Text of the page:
Court Finds Fen-Phen Claims ‘Medically Unreasonable’
A U.S. District Court in Philadelphia, Pa., last week ruled that many claims filed against Wyeth under a class-action diet drug settlement "have no reasonable medical basis" and should not be paid, a decision that could "curb the drug maker's liability" in the case, the Wall Street Journal reports (Hensley, Wall Street Journal, 11/18). Pondimin and Redux, the fenfluramine portion of the diet drug fen-phen, were taken off the market in 1997 after being linked to heart-valve damage and fatal lung disease. The trust that administers the settlement expected 5,000 people to file claims citing serious heart injuries and to pay claims of about $400,000 each. However, between February and August, 17,000 claims were filed, and that number is expected to increase to 35,000 by the end of the year. Settling the claims would cost Wyeth $14 billion. The company has set aside a total of $14.6 billion to pay claims (Philadelphia Inquirer, 10/4).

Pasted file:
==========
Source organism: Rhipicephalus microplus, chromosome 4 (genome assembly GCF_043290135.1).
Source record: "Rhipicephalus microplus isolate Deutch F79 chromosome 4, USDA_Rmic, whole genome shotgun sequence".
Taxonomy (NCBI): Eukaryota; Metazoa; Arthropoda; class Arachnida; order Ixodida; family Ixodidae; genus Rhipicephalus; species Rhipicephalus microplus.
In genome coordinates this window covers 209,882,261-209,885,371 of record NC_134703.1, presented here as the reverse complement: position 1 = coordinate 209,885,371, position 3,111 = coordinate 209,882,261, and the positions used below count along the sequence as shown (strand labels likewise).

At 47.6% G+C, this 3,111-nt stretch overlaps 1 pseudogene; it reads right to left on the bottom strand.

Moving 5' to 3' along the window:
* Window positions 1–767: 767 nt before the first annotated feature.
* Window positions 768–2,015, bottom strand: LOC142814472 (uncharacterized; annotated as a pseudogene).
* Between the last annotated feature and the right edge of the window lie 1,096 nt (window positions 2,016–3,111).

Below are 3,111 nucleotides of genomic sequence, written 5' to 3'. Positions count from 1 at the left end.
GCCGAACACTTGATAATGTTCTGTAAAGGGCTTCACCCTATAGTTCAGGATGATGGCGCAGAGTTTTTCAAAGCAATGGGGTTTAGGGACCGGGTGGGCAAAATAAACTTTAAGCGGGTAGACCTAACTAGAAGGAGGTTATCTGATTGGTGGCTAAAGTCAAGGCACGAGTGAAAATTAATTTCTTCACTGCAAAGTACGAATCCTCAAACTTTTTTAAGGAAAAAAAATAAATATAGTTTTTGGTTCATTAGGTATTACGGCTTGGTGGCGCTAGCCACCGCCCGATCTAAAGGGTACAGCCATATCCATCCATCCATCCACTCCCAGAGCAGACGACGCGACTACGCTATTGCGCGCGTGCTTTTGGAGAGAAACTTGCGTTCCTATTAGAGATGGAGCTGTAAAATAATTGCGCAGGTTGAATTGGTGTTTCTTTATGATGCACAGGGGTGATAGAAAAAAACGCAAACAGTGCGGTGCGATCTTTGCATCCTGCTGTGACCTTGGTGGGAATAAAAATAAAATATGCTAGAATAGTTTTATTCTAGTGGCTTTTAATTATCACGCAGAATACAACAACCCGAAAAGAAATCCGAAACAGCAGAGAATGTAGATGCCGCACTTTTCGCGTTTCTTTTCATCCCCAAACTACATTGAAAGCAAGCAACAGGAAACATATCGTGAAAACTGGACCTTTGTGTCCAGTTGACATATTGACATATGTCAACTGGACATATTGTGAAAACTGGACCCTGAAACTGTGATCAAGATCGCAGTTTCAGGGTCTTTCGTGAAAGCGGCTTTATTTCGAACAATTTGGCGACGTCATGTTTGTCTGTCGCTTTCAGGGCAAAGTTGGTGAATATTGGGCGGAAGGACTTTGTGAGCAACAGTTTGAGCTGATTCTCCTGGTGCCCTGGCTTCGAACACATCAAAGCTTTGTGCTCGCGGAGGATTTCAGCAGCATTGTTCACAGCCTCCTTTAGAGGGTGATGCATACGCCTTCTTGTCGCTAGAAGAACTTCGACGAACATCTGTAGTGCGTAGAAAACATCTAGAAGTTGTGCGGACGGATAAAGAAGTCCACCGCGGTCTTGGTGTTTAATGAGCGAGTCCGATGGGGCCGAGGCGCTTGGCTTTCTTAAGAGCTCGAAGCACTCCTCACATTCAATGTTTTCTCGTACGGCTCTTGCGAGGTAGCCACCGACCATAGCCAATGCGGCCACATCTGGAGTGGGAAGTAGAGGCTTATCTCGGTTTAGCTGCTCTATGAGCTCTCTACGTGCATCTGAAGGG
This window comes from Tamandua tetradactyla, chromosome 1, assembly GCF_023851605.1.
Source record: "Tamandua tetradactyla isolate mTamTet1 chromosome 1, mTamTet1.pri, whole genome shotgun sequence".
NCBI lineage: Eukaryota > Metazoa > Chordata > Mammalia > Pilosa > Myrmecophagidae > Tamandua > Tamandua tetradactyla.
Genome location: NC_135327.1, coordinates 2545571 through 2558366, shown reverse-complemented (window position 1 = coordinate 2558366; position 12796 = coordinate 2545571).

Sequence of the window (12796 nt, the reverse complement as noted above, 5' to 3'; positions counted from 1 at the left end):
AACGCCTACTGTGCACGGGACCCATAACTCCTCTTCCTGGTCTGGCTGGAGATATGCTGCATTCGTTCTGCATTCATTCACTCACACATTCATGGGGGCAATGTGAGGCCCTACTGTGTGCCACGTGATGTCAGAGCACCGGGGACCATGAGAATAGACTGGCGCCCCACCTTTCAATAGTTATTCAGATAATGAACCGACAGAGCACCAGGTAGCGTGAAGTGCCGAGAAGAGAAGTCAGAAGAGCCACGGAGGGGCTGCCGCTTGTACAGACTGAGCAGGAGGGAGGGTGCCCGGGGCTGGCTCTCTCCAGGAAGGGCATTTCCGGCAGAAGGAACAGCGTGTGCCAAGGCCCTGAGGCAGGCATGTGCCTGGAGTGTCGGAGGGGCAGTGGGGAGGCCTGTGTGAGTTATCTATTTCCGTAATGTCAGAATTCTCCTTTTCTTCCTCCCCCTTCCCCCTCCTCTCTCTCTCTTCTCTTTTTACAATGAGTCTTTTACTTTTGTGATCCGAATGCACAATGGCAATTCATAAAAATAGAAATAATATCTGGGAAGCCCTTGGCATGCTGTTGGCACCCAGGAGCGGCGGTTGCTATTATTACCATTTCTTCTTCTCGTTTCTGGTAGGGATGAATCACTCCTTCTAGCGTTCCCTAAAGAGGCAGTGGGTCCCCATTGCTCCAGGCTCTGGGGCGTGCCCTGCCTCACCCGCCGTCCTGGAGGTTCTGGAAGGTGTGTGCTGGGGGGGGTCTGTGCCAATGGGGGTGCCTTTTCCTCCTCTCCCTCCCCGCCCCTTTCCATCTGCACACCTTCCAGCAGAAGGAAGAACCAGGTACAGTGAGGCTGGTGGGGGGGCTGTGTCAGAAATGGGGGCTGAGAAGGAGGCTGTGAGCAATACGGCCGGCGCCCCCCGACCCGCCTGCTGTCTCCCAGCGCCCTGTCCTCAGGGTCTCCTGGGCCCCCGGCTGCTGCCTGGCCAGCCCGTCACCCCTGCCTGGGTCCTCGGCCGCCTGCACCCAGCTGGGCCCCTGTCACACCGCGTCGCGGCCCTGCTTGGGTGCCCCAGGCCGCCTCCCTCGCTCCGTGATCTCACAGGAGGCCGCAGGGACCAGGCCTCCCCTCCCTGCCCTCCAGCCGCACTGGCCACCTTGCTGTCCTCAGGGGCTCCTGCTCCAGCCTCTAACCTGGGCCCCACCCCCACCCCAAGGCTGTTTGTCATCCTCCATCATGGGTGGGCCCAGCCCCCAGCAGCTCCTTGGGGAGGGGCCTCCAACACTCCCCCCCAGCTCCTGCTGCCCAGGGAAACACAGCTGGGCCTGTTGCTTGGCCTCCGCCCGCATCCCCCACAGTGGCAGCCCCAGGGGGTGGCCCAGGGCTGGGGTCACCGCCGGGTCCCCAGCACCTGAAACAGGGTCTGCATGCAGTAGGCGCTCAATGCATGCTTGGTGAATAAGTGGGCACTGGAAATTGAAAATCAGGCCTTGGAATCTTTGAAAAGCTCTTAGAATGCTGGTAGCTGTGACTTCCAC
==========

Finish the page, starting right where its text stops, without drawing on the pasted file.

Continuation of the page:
Judge Harvey Bartle said last week that the trust's ability to "pay legitimate claims is being undercut by tender of claims that have no reasonable medical basis" (Wall Street Journal, 11/18). Bartle found that all of a sampling of 78 claims filed by New York law firms Napoli, Kaiser, Bern & Associates and Hariton & D'Angelo were "medically unreasonable" and prohibited any payment on those claims. Bartle also ordered independent medical audits to consider the validity of "hundreds" of other claims brought by the firms, the Philadelphia Inquirer reports. Marc Bern, an attorney with the Napoli firm, said that the judge "misconstrued the evidence" and added that the firm would "certainly" appeal the decision (Ditzen, Philadelphia Inquirer, 11/16). Bern added, "We expect the ruling to be completely overturned on appeal and the entire diet-drug settlement will fail" (Silverman, Newark Star-Ledger, 11/17).This is part of the California Healthline Daily Edition, a summary of health policy coverage from major news organizations. Sign up for an email subscription.